Newly married couple sitting down next to the water

Marriage Does Not Bring a Happy Ending

I had a difficult conversation with a friend about her upcoming wedding not too long ago. Defending her love for her fiancée, she asserted, “He deserves a second chance. He deserves to be happy and have a happy ending.”

A happy ending. Those words drummed a familiar beat in my heart.

Marriage As My Happy Ending

For years, I was convinced that if I found someone who would vow to love me forever, I could finally be happy. The fact that my parents were not married amplified this belief. To me, marriage signified the end of all my struggles in the search for true love—a happy ending. Thus, I felt the pressure to get married, to find “the one” who would hand me my happy ending.

With this pressure came an incessant and belligerent voice that kept pounding lies into my head: “Singleness is failure. Singleness means a lifetime of loneliness and misery. Singleness means you are incomplete.”

This deep-seated erroneous belief festered through the years and led me into many unhealthy relationships. Our culture today nurtures this warped idea of love and marriage. We have come to expect another person to make us whole and to provide us with our desperate need for eternal love and security. We expect marriage to complete us. We marry because we want to be happy. When we find ourselves unhappy in a marriage, we begin to look for a replacement either in a new person or new experiences, only to discover that neither can truly fulfill what our souls are truly hungry for. Why? Because of this simple, absolute truth: we are a broken people.

Somehow, we have learned to live outside of that truth. We have forgotten that we are bound to make mistakes and to fail each other. Whether or not we mean to hurt each other, it’s inevitable. We can never be enough for anyone, nor is anyone ever going to be enough for us. Our brokenness guarantees that.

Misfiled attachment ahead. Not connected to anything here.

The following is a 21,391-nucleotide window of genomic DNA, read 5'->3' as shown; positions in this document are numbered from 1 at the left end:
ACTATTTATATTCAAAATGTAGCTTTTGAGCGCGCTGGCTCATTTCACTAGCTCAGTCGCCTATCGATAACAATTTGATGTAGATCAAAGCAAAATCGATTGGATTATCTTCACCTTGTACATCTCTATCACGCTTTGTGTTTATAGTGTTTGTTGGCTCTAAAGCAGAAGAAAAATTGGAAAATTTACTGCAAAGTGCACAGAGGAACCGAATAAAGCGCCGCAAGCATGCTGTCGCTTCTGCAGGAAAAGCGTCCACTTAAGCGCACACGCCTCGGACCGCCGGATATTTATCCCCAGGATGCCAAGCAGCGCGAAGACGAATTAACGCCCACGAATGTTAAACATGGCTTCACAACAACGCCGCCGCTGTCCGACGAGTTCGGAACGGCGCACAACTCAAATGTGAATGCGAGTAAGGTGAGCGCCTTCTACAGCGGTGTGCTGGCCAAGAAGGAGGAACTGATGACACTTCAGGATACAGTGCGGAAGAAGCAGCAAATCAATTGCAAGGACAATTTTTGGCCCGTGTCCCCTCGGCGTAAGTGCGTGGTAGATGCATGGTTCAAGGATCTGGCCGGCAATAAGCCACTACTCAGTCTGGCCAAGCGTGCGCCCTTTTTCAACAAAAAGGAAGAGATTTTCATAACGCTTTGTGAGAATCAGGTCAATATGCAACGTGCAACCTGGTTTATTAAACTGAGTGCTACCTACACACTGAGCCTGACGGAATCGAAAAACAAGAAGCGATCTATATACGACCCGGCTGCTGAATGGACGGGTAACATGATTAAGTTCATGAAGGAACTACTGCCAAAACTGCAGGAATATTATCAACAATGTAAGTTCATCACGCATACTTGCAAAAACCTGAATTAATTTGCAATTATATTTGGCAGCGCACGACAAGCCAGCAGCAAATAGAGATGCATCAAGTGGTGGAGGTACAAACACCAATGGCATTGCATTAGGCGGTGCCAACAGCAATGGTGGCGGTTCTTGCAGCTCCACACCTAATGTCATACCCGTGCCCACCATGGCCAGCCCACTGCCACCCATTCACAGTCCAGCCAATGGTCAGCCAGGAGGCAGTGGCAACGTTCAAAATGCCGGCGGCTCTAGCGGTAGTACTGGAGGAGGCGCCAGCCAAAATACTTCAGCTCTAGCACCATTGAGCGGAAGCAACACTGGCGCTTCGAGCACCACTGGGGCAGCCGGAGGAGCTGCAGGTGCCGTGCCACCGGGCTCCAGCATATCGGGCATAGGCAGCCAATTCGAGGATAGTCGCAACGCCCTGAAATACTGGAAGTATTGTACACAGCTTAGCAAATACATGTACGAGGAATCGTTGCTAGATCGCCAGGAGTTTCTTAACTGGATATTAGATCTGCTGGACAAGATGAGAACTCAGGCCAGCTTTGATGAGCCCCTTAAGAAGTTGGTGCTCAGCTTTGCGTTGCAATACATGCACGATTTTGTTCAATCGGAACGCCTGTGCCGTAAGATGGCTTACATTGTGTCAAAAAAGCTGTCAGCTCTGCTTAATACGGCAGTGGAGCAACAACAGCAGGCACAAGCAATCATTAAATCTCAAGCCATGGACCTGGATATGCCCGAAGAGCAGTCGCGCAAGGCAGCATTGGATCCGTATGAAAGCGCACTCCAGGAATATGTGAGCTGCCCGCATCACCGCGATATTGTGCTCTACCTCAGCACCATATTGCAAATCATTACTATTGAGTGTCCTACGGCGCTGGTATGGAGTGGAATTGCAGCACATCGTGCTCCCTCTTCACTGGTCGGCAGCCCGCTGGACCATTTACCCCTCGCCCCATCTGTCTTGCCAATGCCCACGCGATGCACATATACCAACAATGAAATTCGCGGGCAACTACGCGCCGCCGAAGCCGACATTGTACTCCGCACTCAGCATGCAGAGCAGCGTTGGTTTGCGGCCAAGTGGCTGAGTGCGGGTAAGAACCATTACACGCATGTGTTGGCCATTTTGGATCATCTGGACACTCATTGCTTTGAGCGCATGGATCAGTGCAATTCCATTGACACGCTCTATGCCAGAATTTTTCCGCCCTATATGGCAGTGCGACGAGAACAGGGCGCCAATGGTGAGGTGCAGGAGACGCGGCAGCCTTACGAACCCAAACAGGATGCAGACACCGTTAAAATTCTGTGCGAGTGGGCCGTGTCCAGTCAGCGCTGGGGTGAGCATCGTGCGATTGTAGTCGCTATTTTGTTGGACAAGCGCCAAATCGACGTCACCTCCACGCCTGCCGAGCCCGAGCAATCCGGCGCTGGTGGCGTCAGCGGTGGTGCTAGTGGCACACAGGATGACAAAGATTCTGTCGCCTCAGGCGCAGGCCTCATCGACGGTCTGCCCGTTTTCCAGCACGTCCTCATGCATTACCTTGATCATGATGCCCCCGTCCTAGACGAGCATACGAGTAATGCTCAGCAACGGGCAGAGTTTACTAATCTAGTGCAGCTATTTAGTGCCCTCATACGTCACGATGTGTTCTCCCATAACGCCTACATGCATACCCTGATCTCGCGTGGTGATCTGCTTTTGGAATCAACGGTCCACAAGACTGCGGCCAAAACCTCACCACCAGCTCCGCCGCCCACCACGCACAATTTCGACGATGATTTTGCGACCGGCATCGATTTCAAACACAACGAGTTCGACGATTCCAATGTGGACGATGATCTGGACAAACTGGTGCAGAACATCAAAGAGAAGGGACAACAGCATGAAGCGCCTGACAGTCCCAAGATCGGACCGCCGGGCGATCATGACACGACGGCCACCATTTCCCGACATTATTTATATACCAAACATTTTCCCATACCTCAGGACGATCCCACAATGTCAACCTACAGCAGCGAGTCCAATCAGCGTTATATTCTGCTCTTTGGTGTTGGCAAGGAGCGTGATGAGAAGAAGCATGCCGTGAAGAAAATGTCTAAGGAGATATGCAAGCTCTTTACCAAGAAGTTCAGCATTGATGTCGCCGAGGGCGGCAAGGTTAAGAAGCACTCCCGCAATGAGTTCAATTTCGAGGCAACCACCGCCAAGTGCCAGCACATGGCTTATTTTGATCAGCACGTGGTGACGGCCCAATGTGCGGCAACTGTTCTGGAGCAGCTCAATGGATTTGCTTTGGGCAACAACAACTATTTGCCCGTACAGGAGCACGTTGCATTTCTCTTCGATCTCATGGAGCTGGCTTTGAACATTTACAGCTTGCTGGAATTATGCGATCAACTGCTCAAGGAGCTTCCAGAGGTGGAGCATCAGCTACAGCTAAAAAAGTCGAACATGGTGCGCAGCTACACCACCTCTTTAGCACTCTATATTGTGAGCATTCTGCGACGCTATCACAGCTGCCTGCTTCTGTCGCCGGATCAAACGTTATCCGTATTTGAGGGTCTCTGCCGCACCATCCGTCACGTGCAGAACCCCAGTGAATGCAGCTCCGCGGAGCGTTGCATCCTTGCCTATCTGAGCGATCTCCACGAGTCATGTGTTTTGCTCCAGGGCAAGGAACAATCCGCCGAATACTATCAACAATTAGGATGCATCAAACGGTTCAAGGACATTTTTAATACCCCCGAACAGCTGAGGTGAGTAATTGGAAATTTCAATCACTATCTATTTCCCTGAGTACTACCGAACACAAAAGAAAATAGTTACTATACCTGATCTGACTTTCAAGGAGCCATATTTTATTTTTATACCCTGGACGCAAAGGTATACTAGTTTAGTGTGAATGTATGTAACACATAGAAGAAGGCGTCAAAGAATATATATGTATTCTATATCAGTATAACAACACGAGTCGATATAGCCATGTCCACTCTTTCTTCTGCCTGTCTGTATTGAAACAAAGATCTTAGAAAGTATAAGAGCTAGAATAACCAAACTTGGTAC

Dr. Val Gonzales, a pastor, licensed counselor and friend, once proposed an idea about marriage that had me mulling over for a few nights. He said, “Marriage is not a vehicle to happiness. It is wrong to think this way: I will marry, so I will be happy. It should be: I am happy, so now I will marry.”

Don’t get me wrong: we can find happiness in our marriages. But it is not a guarantee. And more often than not, happiness comes as a by-product of our relationship with God. If our hope and our joy is misplaced, our unrealistic expectations of each other will likely lead to a marriage’s eventual end as is the case in so many of our marriages today.


Should I Marry Or Not?

I used to ask, “How do I know who my future husband is?” In between failed relationships, I came to see how foolish I was in pursuing true joy in another broken person. I subsequently learned to relinquish to God any claims I had for the right to be happy or to be married. When I finally learned to release this idol, that’s when I realized the better question was, “How do I know if I should get marry and not remain single?” I wanted God to take charge. And He did.

God shattered to pieces nearly all the foundations I stood on about who I was, who my family was, who my friends were, and who He was. Then He rebuilt them into quite possibly the most beautiful ground I could root my life on—the bedrock of Jesus’ love. He ushered my steps to a calling that spread like wildfire in my whole being: go and serve Him in the mission field.

Decision after decision I made from that point onwards—and yes, including my marriage—fell along the lines of this radical call. When my husband proposed to me and I said yes, there was not only immense peace but also clarity about what that meant. God made it clear to me that marriage would be good for me because I had found who I really am: whole, happy, and secure in Him. I was ready to commit to a covenant relationship intended to last a lifetime.


My Happiness In Your Hands

Many would probably applaud my friend’s declaration of love. But I would hesitate to do so, for it suggests that her future husband’s happiness hinges on her. No matter how good we are at making people happy, we all have our limits, because we are a flawed, limited people. It is dangerous to assume responsibility for another person’s happiness.

At times, we get tired and weary of life. Sure, we should work towards meeting the needs of our spouses, but we cannot expect ourselves to fulfill this perfectly all the time, nor should we demand of them the duty of meeting ours.

No one can fill that oh-so-familiar void in our hearts but Jesus. Because that deep hole we try to fill with fleeting moments of warmth and happiness is God-shaped. He is the solitary piece that can complete the puzzle of our lives and our identity.

We can try to root our happiness in another person’s heart, and it may give us, for a time, what we need. But as life happens, we’d probably realize that he is not big enough to handle his own longings and yours.

Only Jesus can do it. Let His love consume you and make you whole. I promise: you will be filled to the full.

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